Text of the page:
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Changing transducers -- "So you have a 5200 problem?"

Written by Ben Ellison on May 16, 2014 for Panbo, The Marine Electronics Hub

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I'm tentatively proud of Gizmo's 2014 forward transducer installs (which you can see better by clicking on the photo above). I knew it would be hard to remove the three ducers installed there in 2010 and "mistakes were made" during the replacement phase, but I'm fairly sure the boat is set up now to properly compare EchoPilot FLS with ForwardScan, and I also look forward to checking out the manly HD version of Navico StructureScan. Plus, there are yet other possibilities for the forward retractable casings and two new fixed transducers back aft...

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The biggest problem was removing the big old Interphase FLS transducer, which I had installed with liberal quantities of 3M 5200 adhesive/sealant. Yes, it's recommended for permanent bonds, and I've seen fine hardwoods fail before a good 5200 joint, but a protruding transducer on the keel could be easily knocked off in a hard grounding. I figured that wicked tough 5200 would maximize the possibility that the transducer would shear off instead of pulling its stem out, thus leaving the boat with a significant underwater hole. At any rate, I asked around and did some Googling, and one trick I came up with was the $4 Coghlan Pocket Saw you can see in the photo above. It did a nice job of separating the transducer and 5200 layer from the fairing block that I hoped to retain for the EchoPilot casing. But, as indicated by the scars on the transducer stem, more brutal techniques were required to get the darn thing to drop out of the boat...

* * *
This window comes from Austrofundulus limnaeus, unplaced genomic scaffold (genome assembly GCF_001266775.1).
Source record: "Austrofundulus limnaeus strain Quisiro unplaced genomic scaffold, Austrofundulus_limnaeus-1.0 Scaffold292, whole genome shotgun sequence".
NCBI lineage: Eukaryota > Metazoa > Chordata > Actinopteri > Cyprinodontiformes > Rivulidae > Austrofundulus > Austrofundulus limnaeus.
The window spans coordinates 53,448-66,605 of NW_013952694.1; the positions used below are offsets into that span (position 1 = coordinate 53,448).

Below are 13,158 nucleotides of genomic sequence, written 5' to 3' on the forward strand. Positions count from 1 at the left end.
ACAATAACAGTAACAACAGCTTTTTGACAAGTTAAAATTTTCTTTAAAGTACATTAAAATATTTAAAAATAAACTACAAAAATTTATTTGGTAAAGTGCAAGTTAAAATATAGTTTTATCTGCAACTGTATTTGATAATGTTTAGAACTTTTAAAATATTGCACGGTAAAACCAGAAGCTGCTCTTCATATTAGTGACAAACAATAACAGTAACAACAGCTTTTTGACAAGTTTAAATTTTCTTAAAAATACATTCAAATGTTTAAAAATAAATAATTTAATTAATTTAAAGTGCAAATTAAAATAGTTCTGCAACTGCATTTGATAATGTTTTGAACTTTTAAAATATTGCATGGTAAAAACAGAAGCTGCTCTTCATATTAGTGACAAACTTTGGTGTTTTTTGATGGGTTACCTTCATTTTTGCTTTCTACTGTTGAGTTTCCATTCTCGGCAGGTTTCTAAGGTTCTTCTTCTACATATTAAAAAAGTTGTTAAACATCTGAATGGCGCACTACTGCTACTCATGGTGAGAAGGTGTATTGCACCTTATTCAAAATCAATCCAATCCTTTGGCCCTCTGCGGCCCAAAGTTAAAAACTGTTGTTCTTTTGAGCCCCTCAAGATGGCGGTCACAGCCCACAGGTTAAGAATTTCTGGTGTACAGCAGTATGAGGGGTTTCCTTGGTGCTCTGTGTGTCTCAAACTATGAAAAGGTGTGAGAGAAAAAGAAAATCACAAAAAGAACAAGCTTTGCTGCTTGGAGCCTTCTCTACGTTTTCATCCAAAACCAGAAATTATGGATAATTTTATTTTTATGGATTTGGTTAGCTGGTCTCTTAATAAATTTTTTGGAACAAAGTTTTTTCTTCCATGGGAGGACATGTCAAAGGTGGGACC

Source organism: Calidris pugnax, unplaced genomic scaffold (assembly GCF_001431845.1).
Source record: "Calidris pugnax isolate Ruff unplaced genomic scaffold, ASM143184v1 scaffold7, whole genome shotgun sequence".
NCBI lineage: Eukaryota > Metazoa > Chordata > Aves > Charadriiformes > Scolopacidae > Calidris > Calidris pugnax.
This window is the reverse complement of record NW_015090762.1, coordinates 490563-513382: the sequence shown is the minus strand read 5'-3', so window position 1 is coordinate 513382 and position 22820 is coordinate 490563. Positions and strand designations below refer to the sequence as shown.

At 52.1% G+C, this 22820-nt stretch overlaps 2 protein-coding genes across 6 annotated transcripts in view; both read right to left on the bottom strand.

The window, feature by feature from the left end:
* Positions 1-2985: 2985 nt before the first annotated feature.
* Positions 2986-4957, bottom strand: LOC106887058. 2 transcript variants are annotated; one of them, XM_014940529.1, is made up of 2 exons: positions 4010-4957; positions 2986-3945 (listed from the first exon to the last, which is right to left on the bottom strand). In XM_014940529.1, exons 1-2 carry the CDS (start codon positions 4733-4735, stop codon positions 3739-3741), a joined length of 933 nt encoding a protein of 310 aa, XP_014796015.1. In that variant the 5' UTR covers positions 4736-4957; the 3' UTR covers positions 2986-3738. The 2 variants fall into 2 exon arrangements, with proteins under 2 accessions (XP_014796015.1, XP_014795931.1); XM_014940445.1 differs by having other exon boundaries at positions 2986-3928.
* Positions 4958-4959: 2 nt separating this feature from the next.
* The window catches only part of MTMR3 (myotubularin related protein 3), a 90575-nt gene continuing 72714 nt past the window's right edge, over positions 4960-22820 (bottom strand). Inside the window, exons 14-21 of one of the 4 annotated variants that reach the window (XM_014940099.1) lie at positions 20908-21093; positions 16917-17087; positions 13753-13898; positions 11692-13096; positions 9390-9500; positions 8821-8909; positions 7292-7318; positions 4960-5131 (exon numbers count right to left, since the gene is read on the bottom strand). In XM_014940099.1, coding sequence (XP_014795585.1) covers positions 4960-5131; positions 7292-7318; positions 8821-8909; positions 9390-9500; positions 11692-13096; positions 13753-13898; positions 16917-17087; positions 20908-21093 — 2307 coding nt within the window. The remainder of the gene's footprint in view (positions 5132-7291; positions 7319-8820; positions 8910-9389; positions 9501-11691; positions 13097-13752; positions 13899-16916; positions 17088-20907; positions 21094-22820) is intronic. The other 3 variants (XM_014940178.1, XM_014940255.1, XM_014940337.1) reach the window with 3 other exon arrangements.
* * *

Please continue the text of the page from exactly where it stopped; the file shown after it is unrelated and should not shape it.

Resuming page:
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Here's the bilge access in Gizmo's forward cabin, a significant reason why installing transducers here makes some sense. Note the pipewrench, two-pound maul, and most especially the long tapered electric drill bit. What ultimately got the old transducer to move was drilling around the stem -- not a problem as the Echopilot casing required a bigger hole -- and also injecting the area with some special gunk. But before discussing that, I'll add that it was relatively easy to remove the old plastic housing for the DST800 to install a similar-size bronze Airmar B617 valved housing that will accommodate either the DST800 or the coming Simrad ForwardScan transducer. Note also the air conditioner and head flush water seacock hose that I detached, as it figures in the comedic end to this tale...

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I can attest to the DeBond Marine Formula slogan, "This Stuff Really Works," and that includes 5200. In fact, when I asked about DeBond at my wonderful local Hamilton Marine outlet, the savvy salesman's immediate and deadpan response was, "So you have a 5200 problem?" Well, I explained, not really a problem (as the forward bilge has been bone dry ever since the 2010 install), but I am going for a redo. DeBond is not magic. It won't melt 5200 so you can simply reverse an install, but it does slowly work away at the bond between the polysulfide and whatever surface it's adhered to, and you can speed that process with a knife, wire saw, or drill.